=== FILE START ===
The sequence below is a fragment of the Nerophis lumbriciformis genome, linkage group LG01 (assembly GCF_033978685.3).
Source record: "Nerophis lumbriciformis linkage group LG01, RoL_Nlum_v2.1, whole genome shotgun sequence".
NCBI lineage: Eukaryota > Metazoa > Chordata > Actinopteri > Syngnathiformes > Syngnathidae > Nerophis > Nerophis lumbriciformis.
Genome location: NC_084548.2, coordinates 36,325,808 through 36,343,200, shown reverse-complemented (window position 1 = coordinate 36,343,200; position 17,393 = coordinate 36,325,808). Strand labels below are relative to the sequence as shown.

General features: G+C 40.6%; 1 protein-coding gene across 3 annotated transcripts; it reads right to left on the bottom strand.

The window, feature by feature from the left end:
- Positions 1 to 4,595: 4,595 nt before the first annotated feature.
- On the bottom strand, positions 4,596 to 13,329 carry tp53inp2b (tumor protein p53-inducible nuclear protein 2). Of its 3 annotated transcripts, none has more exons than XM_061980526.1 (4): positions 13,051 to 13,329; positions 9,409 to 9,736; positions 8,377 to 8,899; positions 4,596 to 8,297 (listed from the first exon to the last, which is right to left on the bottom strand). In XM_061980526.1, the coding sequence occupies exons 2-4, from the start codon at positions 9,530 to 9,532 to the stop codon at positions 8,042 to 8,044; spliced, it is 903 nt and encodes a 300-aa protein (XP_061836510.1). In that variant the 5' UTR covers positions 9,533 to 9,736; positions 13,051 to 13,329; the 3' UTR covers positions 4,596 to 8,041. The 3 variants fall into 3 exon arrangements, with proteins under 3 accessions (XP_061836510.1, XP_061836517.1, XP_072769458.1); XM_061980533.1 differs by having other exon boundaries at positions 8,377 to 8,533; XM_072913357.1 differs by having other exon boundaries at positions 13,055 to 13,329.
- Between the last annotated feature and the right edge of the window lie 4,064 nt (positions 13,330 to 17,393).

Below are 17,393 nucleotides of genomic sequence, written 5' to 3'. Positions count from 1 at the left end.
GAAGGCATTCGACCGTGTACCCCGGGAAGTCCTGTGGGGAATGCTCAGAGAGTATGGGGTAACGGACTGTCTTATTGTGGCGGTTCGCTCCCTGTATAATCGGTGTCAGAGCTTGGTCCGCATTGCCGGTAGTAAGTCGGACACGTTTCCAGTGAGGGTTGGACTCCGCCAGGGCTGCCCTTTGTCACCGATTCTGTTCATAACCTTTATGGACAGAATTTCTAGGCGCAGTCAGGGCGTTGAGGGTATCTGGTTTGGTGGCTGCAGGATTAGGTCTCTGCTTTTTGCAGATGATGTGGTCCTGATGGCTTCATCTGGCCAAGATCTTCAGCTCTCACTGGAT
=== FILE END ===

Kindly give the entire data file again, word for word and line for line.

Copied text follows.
The sequence below is a fragment of the Nerophis lumbriciformis genome, linkage group LG01 (assembly GCF_033978685.3).
Source record: "Nerophis lumbriciformis linkage group LG01, RoL_Nlum_v2.1, whole genome shotgun sequence".
NCBI lineage: Eukaryota > Metazoa > Chordata > Actinopteri > Syngnathiformes > Syngnathidae > Nerophis > Nerophis lumbriciformis.
Genome location: NC_084548.2, coordinates 36,325,808 through 36,343,200, shown reverse-complemented (window position 1 = coordinate 36,343,200; position 17,393 = coordinate 36,325,808). Strand labels below are relative to the sequence as shown.

General features: G+C 40.6%; 1 protein-coding gene across 3 annotated transcripts; it reads right to left on the bottom strand.

The window, feature by feature from the left end:
- Positions 1 to 4,595: 4,595 nt before the first annotated feature.
- On the bottom strand, positions 4,596 to 13,329 carry tp53inp2b (tumor protein p53-inducible nuclear protein 2). Of its 3 annotated transcripts, none has more exons than XM_061980526.1 (4): positions 13,051 to 13,329; positions 9,409 to 9,736; positions 8,377 to 8,899; positions 4,596 to 8,297 (listed from the first exon to the last, which is right to left on the bottom strand). In XM_061980526.1, the coding sequence occupies exons 2-4, from the start codon at positions 9,530 to 9,532 to the stop codon at positions 8,042 to 8,044; spliced, it is 903 nt and encodes a 300-aa protein (XP_061836510.1). In that variant the 5' UTR covers positions 9,533 to 9,736; positions 13,051 to 13,329; the 3' UTR covers positions 4,596 to 8,041. The 3 variants fall into 3 exon arrangements, with proteins under 3 accessions (XP_061836510.1, XP_061836517.1, XP_072769458.1); XM_061980533.1 differs by having other exon boundaries at positions 8,377 to 8,533; XM_072913357.1 differs by having other exon boundaries at positions 13,055 to 13,329.
- Between the last annotated feature and the right edge of the window lie 4,064 nt (positions 13,330 to 17,393).

Below are 17,393 nucleotides of genomic sequence, written 5' to 3'. Positions count from 1 at the left end.
GAAGGCATTCGACCGTGTACCCCGGGAAGTCCTGTGGGGAATGCTCAGAGAGTATGGGGTAACGGACTGTCTTATTGTGGCGGTTCGCTCCCTGTATAATCGGTGTCAGAGCTTGGTCCGCATTGCCGGTAGTAAGTCGGACACGTTTCCAGTGAGGGTTGGACTCCGCCAGGGCTGCCCTTTGTCACCGATTCTGTTCATAACCTTTATGGACAGAATTTCTAGGCGCAGTCAGGGCGTTGAGGGTATCTGGTTTGGTGGCTGCAGGATTAGGTCTCTGCTTTTTGCAGATGATGTGGTCCTGATGGCTTCATCTGGCCAAGATCTTCAGCTCTCACTGGAT